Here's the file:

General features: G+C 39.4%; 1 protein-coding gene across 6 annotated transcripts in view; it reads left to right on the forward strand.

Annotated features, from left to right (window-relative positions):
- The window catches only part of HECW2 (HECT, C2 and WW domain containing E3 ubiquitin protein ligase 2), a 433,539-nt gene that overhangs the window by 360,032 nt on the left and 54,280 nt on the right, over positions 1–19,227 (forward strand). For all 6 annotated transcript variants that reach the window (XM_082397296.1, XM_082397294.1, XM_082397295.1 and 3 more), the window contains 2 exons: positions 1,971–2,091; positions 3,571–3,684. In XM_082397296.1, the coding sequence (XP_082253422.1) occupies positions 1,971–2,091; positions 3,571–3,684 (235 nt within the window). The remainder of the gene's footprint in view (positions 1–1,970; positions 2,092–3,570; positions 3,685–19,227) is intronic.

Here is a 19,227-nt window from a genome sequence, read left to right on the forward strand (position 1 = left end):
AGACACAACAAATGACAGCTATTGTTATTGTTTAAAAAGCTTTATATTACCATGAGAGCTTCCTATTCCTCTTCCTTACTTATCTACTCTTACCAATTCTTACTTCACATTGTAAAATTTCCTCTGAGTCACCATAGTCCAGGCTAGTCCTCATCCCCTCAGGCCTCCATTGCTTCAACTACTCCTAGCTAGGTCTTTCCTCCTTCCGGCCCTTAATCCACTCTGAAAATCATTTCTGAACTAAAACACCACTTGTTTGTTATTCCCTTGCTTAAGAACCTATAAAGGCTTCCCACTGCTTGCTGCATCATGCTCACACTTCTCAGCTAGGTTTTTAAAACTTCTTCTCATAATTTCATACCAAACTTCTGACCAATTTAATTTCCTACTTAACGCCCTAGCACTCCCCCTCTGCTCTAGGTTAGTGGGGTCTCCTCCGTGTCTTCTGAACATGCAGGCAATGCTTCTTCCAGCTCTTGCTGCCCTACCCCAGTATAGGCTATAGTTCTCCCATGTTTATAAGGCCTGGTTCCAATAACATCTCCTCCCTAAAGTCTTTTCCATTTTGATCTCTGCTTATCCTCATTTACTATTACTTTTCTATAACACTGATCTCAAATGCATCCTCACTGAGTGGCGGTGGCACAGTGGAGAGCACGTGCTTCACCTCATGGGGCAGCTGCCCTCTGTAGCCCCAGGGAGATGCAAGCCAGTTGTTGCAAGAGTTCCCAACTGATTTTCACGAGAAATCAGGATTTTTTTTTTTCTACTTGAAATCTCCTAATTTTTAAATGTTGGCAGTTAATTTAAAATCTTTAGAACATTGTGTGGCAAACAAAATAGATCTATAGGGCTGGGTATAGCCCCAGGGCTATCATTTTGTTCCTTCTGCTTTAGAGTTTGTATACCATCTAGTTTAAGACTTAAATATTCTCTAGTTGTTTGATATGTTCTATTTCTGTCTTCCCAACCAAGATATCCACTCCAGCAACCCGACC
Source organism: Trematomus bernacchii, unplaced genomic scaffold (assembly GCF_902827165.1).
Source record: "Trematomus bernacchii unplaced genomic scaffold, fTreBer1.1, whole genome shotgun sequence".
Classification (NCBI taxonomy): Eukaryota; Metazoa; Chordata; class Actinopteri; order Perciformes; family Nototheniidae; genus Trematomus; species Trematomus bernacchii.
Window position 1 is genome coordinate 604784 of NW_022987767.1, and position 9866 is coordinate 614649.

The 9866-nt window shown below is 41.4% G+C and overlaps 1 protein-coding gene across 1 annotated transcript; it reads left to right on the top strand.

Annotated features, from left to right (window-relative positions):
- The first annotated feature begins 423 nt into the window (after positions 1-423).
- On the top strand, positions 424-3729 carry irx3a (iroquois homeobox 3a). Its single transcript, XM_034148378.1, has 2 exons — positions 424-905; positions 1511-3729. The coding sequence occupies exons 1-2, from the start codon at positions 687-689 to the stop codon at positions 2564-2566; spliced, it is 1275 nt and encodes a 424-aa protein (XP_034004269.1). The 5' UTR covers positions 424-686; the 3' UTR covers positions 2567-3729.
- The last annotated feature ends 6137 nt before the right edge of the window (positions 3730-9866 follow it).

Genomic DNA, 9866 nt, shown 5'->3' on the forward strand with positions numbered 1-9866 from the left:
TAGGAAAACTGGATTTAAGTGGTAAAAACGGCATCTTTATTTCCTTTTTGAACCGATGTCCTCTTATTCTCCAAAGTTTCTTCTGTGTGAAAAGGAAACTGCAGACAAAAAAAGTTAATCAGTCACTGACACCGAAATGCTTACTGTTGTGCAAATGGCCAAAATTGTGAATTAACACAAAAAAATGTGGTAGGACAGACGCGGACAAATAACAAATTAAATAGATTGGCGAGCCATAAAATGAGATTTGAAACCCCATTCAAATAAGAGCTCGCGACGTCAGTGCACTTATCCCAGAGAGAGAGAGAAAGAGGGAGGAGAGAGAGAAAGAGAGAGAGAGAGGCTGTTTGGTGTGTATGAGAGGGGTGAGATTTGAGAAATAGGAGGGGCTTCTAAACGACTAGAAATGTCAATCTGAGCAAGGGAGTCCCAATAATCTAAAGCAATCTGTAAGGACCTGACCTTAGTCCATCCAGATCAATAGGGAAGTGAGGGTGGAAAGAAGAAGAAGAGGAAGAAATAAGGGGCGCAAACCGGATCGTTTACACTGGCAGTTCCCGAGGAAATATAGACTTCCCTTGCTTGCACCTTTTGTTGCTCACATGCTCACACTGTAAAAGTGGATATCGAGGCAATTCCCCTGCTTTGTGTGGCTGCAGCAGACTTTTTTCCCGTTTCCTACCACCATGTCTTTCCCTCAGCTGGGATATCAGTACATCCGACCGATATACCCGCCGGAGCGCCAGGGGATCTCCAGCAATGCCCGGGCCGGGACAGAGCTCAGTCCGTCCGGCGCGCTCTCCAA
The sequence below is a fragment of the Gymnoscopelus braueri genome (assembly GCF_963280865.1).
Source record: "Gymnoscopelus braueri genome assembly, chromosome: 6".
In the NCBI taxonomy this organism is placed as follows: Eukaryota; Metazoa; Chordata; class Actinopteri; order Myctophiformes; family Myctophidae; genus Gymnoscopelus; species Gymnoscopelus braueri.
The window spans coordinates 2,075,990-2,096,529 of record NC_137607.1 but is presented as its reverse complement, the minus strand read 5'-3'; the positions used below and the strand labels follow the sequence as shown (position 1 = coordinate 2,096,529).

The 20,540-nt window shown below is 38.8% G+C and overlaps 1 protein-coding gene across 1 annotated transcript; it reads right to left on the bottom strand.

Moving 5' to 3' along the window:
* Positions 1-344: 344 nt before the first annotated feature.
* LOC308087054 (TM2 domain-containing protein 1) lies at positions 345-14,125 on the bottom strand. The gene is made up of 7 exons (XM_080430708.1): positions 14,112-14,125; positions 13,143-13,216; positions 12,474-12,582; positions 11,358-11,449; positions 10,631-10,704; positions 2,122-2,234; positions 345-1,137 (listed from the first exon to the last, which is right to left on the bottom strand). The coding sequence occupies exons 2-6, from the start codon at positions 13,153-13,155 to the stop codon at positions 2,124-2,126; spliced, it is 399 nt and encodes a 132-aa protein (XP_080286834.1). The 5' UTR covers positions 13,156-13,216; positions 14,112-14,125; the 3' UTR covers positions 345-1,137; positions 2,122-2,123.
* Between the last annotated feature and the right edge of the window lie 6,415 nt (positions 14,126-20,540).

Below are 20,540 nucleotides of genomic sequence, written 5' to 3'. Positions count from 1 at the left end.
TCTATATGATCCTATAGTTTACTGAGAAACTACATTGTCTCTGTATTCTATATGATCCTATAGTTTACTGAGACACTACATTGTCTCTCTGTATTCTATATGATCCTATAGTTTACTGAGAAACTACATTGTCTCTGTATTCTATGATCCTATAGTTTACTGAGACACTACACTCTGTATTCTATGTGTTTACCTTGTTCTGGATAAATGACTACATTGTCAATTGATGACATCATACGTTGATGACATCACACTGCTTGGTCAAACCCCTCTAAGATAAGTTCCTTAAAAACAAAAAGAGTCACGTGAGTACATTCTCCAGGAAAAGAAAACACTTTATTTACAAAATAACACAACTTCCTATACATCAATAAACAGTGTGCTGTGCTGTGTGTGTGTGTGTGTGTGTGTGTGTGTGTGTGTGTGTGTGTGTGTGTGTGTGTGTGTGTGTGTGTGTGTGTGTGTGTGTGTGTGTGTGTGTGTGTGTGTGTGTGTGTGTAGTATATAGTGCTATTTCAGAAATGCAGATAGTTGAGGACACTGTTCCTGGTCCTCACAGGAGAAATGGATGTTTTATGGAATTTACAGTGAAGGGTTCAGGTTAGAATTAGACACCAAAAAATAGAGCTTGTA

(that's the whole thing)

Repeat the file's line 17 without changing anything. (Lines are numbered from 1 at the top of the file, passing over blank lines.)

The sequence below is a fragment of the Gymnoscopelus braueri genome (assembly GCF_963280865.1).